Langham Hotel, London
The Langham, London, is one of the largest and best known traditional-style grand hotels in London, England. It is situated in the district of Marylebone on Langham Place and faces up Portland Place towards Regent's Park.
|The Langham, London|
|Location||1c Portland Place, Regent Street, London, England|
|Opened||10 June 1865|
|Owner||Great Eagle Holdings|
|Management||Langham Hospitality Group|
|Number of rooms||380|
The Langham was designed by John Giles and built between 1863 and 1865 at a cost of £300,000, equivalent to £28,894,631 in 2019. It was then the largest and most modern hotel in the city, featuring a hundred water closets, thirty-six bathrooms and the first hydraulic lifts in England. The opening ceremony on 10 June 1865 was performed by the Prince of Wales. After the original company was liquidated during an economic slump, new management acquired the hotel for little more than half of its construction cost, and it soon became a commercial success.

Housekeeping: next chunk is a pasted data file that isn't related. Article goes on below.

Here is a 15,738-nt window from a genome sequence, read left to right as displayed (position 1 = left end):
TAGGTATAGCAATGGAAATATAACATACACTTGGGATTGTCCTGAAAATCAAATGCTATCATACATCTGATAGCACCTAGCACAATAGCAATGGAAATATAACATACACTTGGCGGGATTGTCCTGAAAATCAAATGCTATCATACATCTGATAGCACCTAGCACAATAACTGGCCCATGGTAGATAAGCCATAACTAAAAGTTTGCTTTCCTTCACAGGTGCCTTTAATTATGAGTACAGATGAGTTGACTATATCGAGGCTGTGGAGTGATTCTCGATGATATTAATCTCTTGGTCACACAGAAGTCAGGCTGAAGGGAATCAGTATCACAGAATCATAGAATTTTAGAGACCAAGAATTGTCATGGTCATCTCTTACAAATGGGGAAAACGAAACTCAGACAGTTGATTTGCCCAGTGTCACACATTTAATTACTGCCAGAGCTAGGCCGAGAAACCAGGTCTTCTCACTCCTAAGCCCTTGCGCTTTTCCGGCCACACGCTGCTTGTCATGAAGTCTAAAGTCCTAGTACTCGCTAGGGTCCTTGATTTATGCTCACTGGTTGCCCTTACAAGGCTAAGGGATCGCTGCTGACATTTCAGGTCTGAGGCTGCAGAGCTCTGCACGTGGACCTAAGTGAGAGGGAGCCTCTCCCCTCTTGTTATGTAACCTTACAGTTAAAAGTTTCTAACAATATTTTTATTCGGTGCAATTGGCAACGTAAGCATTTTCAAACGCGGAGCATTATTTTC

In 1867 an American former Union Army officer, James Sanderson, was appointed general manager and the hotel developed an extensive American clientele, which included Mark Twain and the financier Hetty Green. It was also patronised by Napoleon III, Oscar Wilde, Dvorák, Toscanini, and Sibelius. Electric light was installed in the entrance and courtyard at the early date of 1879, and Arthur Conan Doyle set the Sherlock Holmes stories "A Scandal in Bohemia" and The Sign of Four partly at the Langham.
The Langham continued throughout the 20th century to be a favoured spot with members of the royal family, such as Diana, Princess of Wales, and politicians including Winston Churchill and Charles de Gaulle. Other guests included Noël Coward, Wallis Simpson, Don Bradman, Emperor Haile Selassie of Ethiopia and Ayumi Hamasaki.